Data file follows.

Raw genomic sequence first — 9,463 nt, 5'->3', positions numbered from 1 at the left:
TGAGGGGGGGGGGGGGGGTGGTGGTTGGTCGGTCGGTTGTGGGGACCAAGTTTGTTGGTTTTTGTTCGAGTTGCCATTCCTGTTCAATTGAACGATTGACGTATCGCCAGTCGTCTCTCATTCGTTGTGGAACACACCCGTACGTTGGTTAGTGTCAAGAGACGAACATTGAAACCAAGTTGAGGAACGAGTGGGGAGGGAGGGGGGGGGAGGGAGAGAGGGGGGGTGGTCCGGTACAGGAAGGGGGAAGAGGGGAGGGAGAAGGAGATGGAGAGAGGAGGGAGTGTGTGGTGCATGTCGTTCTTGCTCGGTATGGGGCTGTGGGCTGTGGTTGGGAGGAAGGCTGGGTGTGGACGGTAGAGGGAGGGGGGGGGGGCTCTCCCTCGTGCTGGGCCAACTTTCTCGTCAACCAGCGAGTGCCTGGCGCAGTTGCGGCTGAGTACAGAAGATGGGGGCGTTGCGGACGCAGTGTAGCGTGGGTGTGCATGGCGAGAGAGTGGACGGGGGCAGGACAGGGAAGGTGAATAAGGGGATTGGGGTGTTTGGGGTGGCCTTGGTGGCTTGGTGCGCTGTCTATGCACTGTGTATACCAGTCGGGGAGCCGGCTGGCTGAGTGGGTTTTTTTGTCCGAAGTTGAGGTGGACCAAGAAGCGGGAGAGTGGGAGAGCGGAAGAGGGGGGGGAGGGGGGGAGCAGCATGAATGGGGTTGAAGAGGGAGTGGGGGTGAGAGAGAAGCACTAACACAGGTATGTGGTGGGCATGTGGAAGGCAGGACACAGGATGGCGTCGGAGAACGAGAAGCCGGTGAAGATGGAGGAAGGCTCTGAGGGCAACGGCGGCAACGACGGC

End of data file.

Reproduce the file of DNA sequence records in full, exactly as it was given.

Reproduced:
Raw genomic sequence first — 9,463 nt, 5'->3', positions numbered from 1 at the left:
TGAGGGGGGGGGGGGGGGTGGTGGTTGGTCGGTCGGTTGTGGGGACCAAGTTTGTTGGTTTTTGTTCGAGTTGCCATTCCTGTTCAATTGAACGATTGACGTATCGCCAGTCGTCTCTCATTCGTTGTGGAACACACCCGTACGTTGGTTAGTGTCAAGAGACGAACATTGAAACCAAGTTGAGGAACGAGTGGGGAGGGAGGGGGGGGGAGGGAGAGAGGGGGGGTGGTCCGGTACAGGAAGGGGGAAGAGGGGAGGGAGAAGGAGATGGAGAGAGGAGGGAGTGTGTGGTGCATGTCGTTCTTGCTCGGTATGGGGCTGTGGGCTGTGGTTGGGAGGAAGGCTGGGTGTGGACGGTAGAGGGAGGGGGGGGGGGCTCTCCCTCGTGCTGGGCCAACTTTCTCGTCAACCAGCGAGTGCCTGGCGCAGTTGCGGCTGAGTACAGAAGATGGGGGCGTTGCGGACGCAGTGTAGCGTGGGTGTGCATGGCGAGAGAGTGGACGGGGGCAGGACAGGGAAGGTGAATAAGGGGATTGGGGTGTTTGGGGTGGCCTTGGTGGCTTGGTGCGCTGTCTATGCACTGTGTATACCAGTCGGGGAGCCGGCTGGCTGAGTGGGTTTTTTTGTCCGAAGTTGAGGTGGACCAAGAAGCGGGAGAGTGGGAGAGCGGAAGAGGGGGGGGAGGGGGGGAGCAGCATGAATGGGGTTGAAGAGGGAGTGGGGGTGAGAGAGAAGCACTAACACAGGTATGTGGTGGGCATGTGGAAGGCAGGACACAGGATGGCGTCGGAGAACGAGAAGCCGGTGAAGATGGAGGAAGGCTCTGAGGGCAACGGCGGCAACGACGGC